• Águila, Gabriela. Historia de la última dictadura militar: Argentina, 1976–1983. Buenos Aires: Siglo XXI Editores, 2023.

    The latest historiographical synthesis of the “last” military dictatorship in Argentina, the “Process of National Reorganization,” as it was called. It is based on an impressive array of secondary sources. Written by one of the most salient specialists of the period.

  • Caetano, Gerardo, and José Rilla. Breve historia de la dictadura: (1973–1985). Montevideo: Ediciones de la Banda Oriental, 1987.

    Probably the first attempt to craft a general narrative of a Latin American dictatorship. Written shortly after the Uruguayan authoritarian experience came to an end, this book is both a scholarly work and a public intervention in the then-new democratic regime in Uruguay.

  • Constable, Pamela, and Arturo Valenzuela. A Nation of Enemies: Chile under Pinochet. New York and London: Norton, 1991.

    Great introduction to the Chilean dictatorship for foreign audiences. More than a chronologically organized narrative, it is a thematic exposition of different dimensions and key social actors of the Chilean military dictatorship. It is useful for both undergraduate and graduate students.

  • Dávila, Jerry. Dictatorship in South America. Chichester, UK: Wiley-Blackwell, 2013.

    Arguably the best introduction to Cold War dictatorships in South America in English. Especially designed for undergraduate students. While it assumes a regional perspective, each national case is analyzed separately.

  • Demasi, Carlos, Aldo Marchesi, Vania Markarian, Álvaro Rico, and Jaime Yaffé, eds. La dictadura cívico-militar: Uruguay, 1973–1985. Montevideo: Ediciones de la Banda Oriental, 2013.

    Collective volume written by the leading Uruguayan historians on the Uruguayan dictatorship. It covers the political process, economic policies, international relations, the political opposition, and cultural policies by the regime.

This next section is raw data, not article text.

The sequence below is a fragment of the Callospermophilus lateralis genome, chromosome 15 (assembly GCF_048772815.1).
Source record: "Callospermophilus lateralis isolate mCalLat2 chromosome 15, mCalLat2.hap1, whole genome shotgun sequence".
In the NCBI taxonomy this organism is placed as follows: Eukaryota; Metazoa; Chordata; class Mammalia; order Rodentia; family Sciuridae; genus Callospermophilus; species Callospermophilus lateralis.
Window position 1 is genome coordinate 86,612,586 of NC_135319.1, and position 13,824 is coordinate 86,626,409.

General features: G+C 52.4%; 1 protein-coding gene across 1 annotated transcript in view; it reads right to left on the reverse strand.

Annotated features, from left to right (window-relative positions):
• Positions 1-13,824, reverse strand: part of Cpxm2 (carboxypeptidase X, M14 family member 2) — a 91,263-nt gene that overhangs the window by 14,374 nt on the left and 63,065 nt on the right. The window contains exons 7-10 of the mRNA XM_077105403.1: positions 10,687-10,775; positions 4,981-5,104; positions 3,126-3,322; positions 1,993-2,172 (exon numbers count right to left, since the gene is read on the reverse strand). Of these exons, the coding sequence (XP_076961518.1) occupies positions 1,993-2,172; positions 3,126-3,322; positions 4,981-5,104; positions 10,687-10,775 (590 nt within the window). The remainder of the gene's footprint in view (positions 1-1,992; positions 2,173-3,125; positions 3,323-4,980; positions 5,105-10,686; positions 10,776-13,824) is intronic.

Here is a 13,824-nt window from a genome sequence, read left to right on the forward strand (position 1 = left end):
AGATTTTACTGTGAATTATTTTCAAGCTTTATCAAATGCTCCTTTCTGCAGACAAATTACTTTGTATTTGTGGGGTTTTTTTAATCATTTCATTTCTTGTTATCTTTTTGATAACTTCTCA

• Huneeus, Carlos. El régimen de Pinochet. Santiago: Editorial Sudamericana, 2000.

    The first general analysis of the Chilean dictatorship published in Spanish. It offers a historical and political science analysis of the regime with a focus on institutions and internal power relations, focusing on civil advisors, economic experts, the military, and the repressive state apparatus. A must-read for anyone interested in the Pinochet dictatorship.

  • Napolitano, Marcos. 1964: história do regime militar brasileiro. São Paulo: Editora Contexto, 2014.

    General and accessible historical account of the Brazilian military dictatorship. Published in the context of the fortieth anniversary of the coup in Brazil. It aims to demystify the sympathetic views of the supposedly “soft” character of the regime (“ditablanda”) and its economic success.

  • Novaro, Marcos, and Vicente Palermo. La dictadura militar, 1976–1983: del golpe de Estado a la restauración democrática. Buenos Aires: Paidós, 2003.

    Fruitful and thorough political science analysis of the Argentine dictatorship. The focus is on the institutions and central actors of the regime. The authors also develop very valuable reflections on the particularities of the Argentine dictatorship in comparison to other authoritarian regimes in the region.

  • Sá Motta, Rodrigo Patto. A Present Past: The Brazilian Military Dictatorship and the 1964 Coup. Eastbourne, UK: Sussex Academic, 2022.

    DOI: 10.2307/jj.3078960

    Originally published in Portuguese in 2021, this book seeks to shed new light on the Brazilian military dictatorship in the context of growing “negationism” and the explicit defense of the regime by the far-right government of Jair Bolsonaro. It covers a wide array of topics, from anti-communism and the role of the United States in the 1964 coup to repression, the so-called economic miracle, social support, and political opposition.

  • Stern, Steve J. Battling for Hearts and Minds: Memory Struggles in Pinochet’s Chile, 1973–1988. Durham, US: Duke University Press, 2006.

    DOI: 10.2307/j.ctv1198vpp

    Arguably the best comprehensive narrative of the Chilean military dictatorship from the perspective of the political-cultural struggles unleashed during those years. Part 2 of a must-read trilogy on the subject.